You Can’t Know How You’re Doing as a Parent
Parenting can feel like a thankless job. With toddlers, there are the unpredictable tantrums erupting from the strangest of grievances (“No wanna climb stairs!”), the endless trips to the potty (and countless loads of laundry for the inevitable misses), and the CIA-level deciphering of a nonstop stream of gibberish (“Eee meow wit Dada!” translates to “I want to eat a banana with Dad!”). I do enjoy a spontaneous hug or sloppy kiss from my two-year-old now and then, but parents seem on par with teachers, social workers, and garbage collectors in the realm of underappreciated occupations.
Unfortunately (or maybe, fortunately), you don’t receive regular performance evaluations as a parent. Improved collection of feces and urine in lavatory in Q1, but you fell below performance goals in Q2. You have no idea if you’re raising an empathetic, responsible member of society until your child is about 38 years old and most of their/her/his personality kinks have been ironed out. Until then, we’re left guessing as to how our parenting is impacting our little humans.
In the absence of any assuredness that my parenting efforts are benefiting my child, I’m motivated by love, hope, and a healthy dose of worry (“I’ve got to do better than my parents did so you don’t end up like me — an emotionally incontinent, middle-aged writer.”).
I’m walking blind toward an unknowable future and hoping all this mindfulness stuff I’m using is actually working. I do my best to remain calm and positive with my daughter, even when her shrieks are piercing my skull. I take a deep breath and center myself. If I’m still feeling overwhelmed, I walk away and look out the window for a moment. If I’m completely overwhelmed, I’ll hand her to my husband, tell him I need a moment, take a walk around the block. 90% of the time, I’m playful and patient with her, and I haven’t raised my voice at her yet.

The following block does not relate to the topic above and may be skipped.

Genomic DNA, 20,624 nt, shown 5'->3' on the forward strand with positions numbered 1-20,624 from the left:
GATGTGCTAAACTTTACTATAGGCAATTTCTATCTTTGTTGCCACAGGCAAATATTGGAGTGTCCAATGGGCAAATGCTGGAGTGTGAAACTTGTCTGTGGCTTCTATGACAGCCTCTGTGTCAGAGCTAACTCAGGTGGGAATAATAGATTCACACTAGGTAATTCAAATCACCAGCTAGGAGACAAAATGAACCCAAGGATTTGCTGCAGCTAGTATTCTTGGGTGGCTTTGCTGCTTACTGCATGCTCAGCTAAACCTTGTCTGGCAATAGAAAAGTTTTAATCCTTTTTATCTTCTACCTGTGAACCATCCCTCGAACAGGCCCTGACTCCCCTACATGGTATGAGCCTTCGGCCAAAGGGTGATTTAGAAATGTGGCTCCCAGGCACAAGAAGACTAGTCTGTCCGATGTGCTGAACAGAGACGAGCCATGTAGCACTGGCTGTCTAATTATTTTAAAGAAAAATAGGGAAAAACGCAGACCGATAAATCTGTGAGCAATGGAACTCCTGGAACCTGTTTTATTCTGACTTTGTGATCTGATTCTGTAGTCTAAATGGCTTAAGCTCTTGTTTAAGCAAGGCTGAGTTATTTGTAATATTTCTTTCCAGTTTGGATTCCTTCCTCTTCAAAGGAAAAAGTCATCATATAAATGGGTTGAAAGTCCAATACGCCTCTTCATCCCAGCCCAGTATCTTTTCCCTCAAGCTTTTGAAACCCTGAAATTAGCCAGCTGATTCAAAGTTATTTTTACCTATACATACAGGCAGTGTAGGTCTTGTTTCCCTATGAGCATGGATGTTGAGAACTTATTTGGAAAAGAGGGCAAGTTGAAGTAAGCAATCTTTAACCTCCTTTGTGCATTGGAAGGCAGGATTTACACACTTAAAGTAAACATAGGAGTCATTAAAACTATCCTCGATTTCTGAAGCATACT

Occasionally, the exhaustion of maintaining my composure in front of my daughter overtakes me and I find myself expelling my frustration at other targets. I become irritated at my husband for the most inane reasons (“You didn’t close the lid on the Tupperware all the way!”) or annoyed with general life stuff (“Why am I getting heartburn all the time? Uggggg!”).
Pre-child and post-child, one of my biggest stress triggers is malfunctioning technology. Even if it’s something as insignificant as a minimally-used app that keeps shutting down, I feel impotent, incompetent, and, although I know shouldn’t, I take it personally. (“Why won’t this stupid thing work? I know it hates me.”)
Last week, my laptop died. It was eight years old, had a full life, and one day it was all over. I sat down to try and revive it, restarting it over and over again in hopes of seeing my home screen rather than the black screen of death. “It’s not working, it’s not working,” I mumbled under my breath, my irritation mounting. My daughter was playing with her trains on the floor next to me, but I lost track of what she was doing as I became consumed with “fixing” my computer. “Come on! Come on! Just work already!” I wasn’t afraid of losing anything important (I store all my files on a cloud); I just couldn’t believe a perfectly functional device wound up and quit on me.
I felt myself tipping over the edge into irrational anger. “You stupid thing!” I yelled and sighed loudly. Suddenly, I felt my daughter’s small, warm hand on my forearm. Her touch was so gentle, it startled me. She walked around to face me, kissed me on the mouth, and caressed my cheek. “It’s ok, Mommy,” she said.
My heart melted. “Thank you, baby!” I wrapped her up in a big hug. “It is ok. Thank you for reminding me.”
I thought about all the times I comforted my daughter — no matter whether she was crying about falling on cement and scraping her knee or sobbing because a bird she was watching flew away. I thought about all the times I was in-my-bones tired and could have taken my feelings of inadequacy and helplessness out on her — and didn’t. I thought about all the people in my life who’ve criticized me and my husband for being too gentle with her, for not teaching her that life is hard and that she needs to suck it up.
Then, I thought, maybe my husband and I are doing something right? Maybe the empathy and patience we’ve been trying to model are taking hold? I celebrated the idea, luxuriating in the momentary reverie of a job well done — until my daughter hit me over the head with her stuffed llama to knock me out of it.
I know parenting is a long road. I won’t get any progress reports along the way. What I can do is appreciate the moments where I see glimpses of my daughter’s humanity and believe that maybe, just maybe, my husband and I had a little something to do with it.